Always helpful Lee Hadden writes:\" The column \"Newscripts\" in the journal Chemical and Engineering News
of the American Chemical Society, April 9, 2001, issue, page 64, has an
interesting account and a review of a new dictionary that documents the way
words in English are changing their meanings. The title is \"The Dictionary
of Dangerous Words\" by Digby Anderson (see:
For example, \"accident\" no longer refers to an accident any more, but
to society\'s aversions to the fact that anything is beyond our control.
\"...Accidents do not happen by accident anymore.\"
They call the project \"OpenCourseWare\", and will put lecture notes, course outlines, reading lists and assignments for each course online.
A couple interesting legal stories
Copyright laws out of balance from siliconvalley.com covers some of the problems with the Digital Millennium Copyright Act. Public libraries are in jeopardy under this law.
Free as Air, Free As Water, Free As Knowledge is a speech given at the Library Information Technology Association.
\"What journalists need to do is learn to distinguish between the crap on the Web and the good stuff,\" says Yale University researcher and lecturer Fred Shapiro. \"It\'s a crucial skill and one that some journalists need to be taught.\"
Newsbytes has this article about Xrefer providing reference service to content providers, for a fee (about $1500).\"Daryl Rayner, XRefer.com\'s marketing director, said that since the Web portal has been running for some time, many content providers have approached the company with information that is suitable for publishing on the Web. The problem has been that their information has been highly specialized, as well as having a higher value that our standard XRefer.com service,\" she said.\" -- Read More
I saw this story in the New York Times today. A company has created a new top level domain, .geo, which would allow people to search geographically via the web. Pretty cool idea, but ICANN hasn\'t approved it...yet.\"It is possible to find local services like movie theaters and car dealers on the Internet by typing your ZIP code into a search box on many Web sites. But the success of these searches depends on the indexing capabilities of the particular search engine, in addition to how well the site has been registered, two factors that can vary a great deal. It may be easy to find Web sites for museums in Florence, Italy, but shouldn\'t it be just as easy to find out what time the hardware store down the street closes?\" -- Read More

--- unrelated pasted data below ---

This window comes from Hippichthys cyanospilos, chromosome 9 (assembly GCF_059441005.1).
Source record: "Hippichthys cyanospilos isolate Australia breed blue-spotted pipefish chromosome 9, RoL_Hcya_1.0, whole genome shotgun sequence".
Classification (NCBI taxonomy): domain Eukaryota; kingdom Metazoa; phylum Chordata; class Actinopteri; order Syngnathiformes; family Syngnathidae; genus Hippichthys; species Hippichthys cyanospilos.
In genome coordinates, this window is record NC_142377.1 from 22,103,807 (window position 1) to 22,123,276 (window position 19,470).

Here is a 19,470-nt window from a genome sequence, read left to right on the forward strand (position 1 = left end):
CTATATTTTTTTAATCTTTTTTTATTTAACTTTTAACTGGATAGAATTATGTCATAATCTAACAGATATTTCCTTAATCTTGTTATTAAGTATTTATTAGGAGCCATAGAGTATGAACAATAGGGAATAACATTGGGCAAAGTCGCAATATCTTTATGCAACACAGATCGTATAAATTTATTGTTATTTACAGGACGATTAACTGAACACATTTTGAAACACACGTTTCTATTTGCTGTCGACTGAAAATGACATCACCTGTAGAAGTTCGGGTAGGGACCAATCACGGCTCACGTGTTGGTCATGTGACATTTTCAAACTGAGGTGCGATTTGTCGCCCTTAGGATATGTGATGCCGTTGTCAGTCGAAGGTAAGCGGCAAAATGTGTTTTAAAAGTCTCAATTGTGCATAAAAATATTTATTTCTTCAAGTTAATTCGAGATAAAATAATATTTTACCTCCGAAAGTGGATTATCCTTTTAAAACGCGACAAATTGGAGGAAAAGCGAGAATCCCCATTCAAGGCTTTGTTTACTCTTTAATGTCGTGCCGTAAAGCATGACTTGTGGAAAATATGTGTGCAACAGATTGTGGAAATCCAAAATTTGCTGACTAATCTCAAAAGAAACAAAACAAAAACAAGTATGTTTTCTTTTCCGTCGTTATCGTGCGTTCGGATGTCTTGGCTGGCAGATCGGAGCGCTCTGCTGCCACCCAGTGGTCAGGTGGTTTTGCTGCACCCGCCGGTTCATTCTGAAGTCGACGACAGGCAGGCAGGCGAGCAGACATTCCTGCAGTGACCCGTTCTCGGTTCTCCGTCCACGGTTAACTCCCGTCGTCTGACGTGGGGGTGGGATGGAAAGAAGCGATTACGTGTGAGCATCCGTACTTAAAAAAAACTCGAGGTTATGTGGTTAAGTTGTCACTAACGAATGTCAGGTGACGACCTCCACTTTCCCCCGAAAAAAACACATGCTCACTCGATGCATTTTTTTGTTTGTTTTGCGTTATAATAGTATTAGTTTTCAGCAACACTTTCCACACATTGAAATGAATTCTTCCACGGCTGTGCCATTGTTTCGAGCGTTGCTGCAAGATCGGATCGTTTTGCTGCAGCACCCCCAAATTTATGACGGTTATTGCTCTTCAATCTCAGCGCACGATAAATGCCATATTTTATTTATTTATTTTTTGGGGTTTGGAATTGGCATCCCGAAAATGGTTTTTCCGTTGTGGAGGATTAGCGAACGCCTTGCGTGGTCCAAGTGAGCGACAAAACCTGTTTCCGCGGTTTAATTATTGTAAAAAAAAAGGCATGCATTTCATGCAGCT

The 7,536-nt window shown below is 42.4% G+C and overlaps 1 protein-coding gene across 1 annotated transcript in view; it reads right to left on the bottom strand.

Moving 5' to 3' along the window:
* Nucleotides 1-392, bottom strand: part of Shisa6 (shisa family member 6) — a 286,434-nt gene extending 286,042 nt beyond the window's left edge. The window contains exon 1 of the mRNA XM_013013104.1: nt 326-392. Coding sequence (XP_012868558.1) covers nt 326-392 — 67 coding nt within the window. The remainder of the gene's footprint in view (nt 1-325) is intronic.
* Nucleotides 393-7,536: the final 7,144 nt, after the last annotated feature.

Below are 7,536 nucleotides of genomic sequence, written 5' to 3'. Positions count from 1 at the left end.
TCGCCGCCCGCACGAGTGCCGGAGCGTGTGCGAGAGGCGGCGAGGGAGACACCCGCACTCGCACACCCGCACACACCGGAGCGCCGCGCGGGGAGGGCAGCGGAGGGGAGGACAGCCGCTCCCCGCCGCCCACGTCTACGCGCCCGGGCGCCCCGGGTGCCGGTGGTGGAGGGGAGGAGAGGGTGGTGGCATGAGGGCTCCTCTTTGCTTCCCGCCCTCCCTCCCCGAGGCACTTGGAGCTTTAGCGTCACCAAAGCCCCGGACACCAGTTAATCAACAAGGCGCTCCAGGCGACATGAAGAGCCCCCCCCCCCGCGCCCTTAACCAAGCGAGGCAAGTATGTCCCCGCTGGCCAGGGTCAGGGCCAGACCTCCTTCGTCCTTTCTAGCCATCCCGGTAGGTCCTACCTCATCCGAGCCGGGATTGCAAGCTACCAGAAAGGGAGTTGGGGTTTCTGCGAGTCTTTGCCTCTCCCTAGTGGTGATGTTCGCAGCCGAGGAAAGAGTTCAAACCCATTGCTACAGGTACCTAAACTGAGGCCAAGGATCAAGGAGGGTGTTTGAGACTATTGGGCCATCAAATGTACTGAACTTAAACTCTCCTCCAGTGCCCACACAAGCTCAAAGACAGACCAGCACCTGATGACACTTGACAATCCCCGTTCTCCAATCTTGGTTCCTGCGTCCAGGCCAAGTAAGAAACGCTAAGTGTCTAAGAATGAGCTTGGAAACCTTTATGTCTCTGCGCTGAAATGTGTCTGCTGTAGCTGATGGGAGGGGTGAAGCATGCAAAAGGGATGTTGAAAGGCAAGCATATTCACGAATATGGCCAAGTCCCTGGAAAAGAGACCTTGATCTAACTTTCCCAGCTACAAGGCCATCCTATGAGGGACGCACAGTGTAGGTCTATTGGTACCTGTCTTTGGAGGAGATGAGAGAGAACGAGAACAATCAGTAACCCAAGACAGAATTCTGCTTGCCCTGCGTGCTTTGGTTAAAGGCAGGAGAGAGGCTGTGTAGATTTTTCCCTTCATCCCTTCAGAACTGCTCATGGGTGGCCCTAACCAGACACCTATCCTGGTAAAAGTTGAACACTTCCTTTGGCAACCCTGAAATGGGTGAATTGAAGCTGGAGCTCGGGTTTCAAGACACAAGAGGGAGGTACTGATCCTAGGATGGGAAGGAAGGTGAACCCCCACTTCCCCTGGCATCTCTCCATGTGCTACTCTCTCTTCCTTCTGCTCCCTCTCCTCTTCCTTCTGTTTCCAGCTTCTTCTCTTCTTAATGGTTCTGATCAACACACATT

Fiona writes \"The annual ISI Science Citation awards have been announced! An antidote to the Oscars, the Citation awards count citations and give awards to those that get the most mentions. Surely a prestigious addition to any scholarly bookshelf.
Full Story \"
They say in the world of science, ISI citations are likened to The Oscars, they measure how often a scientific publication is cited in the research of others.
[this one] doesn\'t make some people nervous about online privacy, nothing will.
It seems that a number of the 400 wealthiest people in America, as listed by Forbes magazine, were ripped off by a busboy who used library computers to do the dirty deed. You\'ll be surprised at the names on this list and how many millions of dollars the thug is accused of stealing. And, he accomplished it via the Internet. One item of interest, he didn\'t try to rip off Bill Gates, whose name tops the list of America\'s most wealthy. [more...] from the New York Post.
According to The Cleveland Plain Dealer, \"a former Willowick, OH Public Library circulation-desk clerk quit her job in protest over the library\'s refusal to remove the February issue of Talk magazine, a monthly publication that focuses on politics, culture, and entertainment.
Julie Sbrocco was offended by a cover photo of actress Heather Graham in a low-cut dress, and two side-view snapshots of nude women included in a story about the pornography industry, according to the March 10 Cleveland Plain Dealer. Fearing children might see the magazine, which is displayed in the adult section, Sbrocco said she didn\'t believe in intellectual freedom without responsibility,the newspaper reported. The library has refused to remove the magazine, citing First Amendment protections.\"
\"Sbrocco complained to city leaders and has received some support. City Council President Richard Bonde told the Plain Dealer while the library is not expected to take on a parental role, we still don\'t condone the magazine. Councilman John O\'Donnell vowed to campaign against the library\'s next levy renewal if the magazine is not removed,\" the newspaper said. [more...]
I found this story on Excite. The New York Times is going to give two awards ($2,500) to staff at libraries working in any of the five boroughs of NYC. That might explain why the price of the Times has gone up 3 bucks on Sundays.\"These annual awards, which will be given for the first time in 2001 as part of the commemoration of The Times\' 150th Anniversary, are intended to recognize those individuals who provide outstanding community service on a consistent basis.
One librarian and one library staff member from each borough of New York City will receive an award. Nominations for the Librarian Award will be made by librarians while nominations for the Library Service Award will be made by members of the public. -- Read More